There is an active debate over whether the traditional purpose of the corporation - to maximize profits and financial value for the benefit of shareholders - can adequately encompass the interests of all other participants or stakeholders in the corporation's activities. Since a corporation cannot operate optimally without the support of its most important stakeholders, particularly its employees and customers, finding ways of incorporating responsiveness to stakeholder needs is vital for corporate management and governance.
This anthology is designed to sharpen the debate about the role and purpose of the corporation. The debate includes such fundamental questions as: Who should be considered stakeholders? Which stakeholder interests should a corporation take into account? How should stakeholder interests be balanced against shareholder objectives (such as profits)? What changes should be made in corporate decision making and governance to reflect these new interests?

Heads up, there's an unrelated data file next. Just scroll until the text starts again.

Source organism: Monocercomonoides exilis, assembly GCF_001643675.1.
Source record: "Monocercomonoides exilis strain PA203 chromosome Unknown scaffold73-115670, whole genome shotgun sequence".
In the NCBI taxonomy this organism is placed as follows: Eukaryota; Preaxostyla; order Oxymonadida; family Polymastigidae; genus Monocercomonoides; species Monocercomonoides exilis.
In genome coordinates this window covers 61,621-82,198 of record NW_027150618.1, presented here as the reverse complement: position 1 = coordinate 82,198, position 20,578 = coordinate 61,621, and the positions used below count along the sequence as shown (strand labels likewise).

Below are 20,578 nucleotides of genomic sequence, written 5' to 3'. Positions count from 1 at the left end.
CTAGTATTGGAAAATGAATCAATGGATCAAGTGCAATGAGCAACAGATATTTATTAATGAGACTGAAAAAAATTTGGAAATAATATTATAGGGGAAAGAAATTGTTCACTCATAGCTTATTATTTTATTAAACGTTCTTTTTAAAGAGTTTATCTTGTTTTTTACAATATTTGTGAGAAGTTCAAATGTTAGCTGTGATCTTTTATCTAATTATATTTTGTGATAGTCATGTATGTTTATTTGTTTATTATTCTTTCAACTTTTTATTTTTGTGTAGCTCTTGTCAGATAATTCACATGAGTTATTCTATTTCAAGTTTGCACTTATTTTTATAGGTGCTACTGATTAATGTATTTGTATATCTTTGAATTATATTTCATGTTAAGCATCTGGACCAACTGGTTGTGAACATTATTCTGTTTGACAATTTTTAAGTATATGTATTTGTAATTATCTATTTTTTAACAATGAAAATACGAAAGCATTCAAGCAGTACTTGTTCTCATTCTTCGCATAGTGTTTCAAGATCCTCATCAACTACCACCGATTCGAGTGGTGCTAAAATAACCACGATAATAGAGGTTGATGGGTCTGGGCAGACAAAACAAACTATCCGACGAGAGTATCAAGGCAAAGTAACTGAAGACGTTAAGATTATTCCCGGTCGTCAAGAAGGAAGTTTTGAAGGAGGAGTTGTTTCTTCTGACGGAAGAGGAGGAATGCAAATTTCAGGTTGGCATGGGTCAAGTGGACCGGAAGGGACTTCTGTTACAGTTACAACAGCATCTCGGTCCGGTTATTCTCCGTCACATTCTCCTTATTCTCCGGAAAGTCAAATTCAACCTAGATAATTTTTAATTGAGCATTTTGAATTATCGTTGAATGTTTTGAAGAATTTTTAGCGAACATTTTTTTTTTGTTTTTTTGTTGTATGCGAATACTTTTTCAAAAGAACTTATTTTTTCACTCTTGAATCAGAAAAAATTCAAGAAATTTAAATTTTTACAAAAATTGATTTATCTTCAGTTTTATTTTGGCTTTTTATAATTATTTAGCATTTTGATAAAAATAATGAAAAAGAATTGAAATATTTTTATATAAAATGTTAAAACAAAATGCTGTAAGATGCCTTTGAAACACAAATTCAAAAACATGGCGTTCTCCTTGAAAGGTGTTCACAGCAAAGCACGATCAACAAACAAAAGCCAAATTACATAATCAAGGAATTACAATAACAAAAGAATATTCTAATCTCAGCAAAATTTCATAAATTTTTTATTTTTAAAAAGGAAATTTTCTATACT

This collection of seminal articles, is divided into three parts: Shareholders and Stakeholders; Morality, Ethics and Stakeholder Theory; and Stakeholder Theory and Management Performance.
The articles date from 1916 to 1997, and are drawn from North American and European authors.
Managers as well as researchers will find this collection presented will stimulate their thinking on the role of the corporation and its responsiveness to stakeholder interests.
The volume is funded in part by a grant from the Alfred P. Sloan Foundation.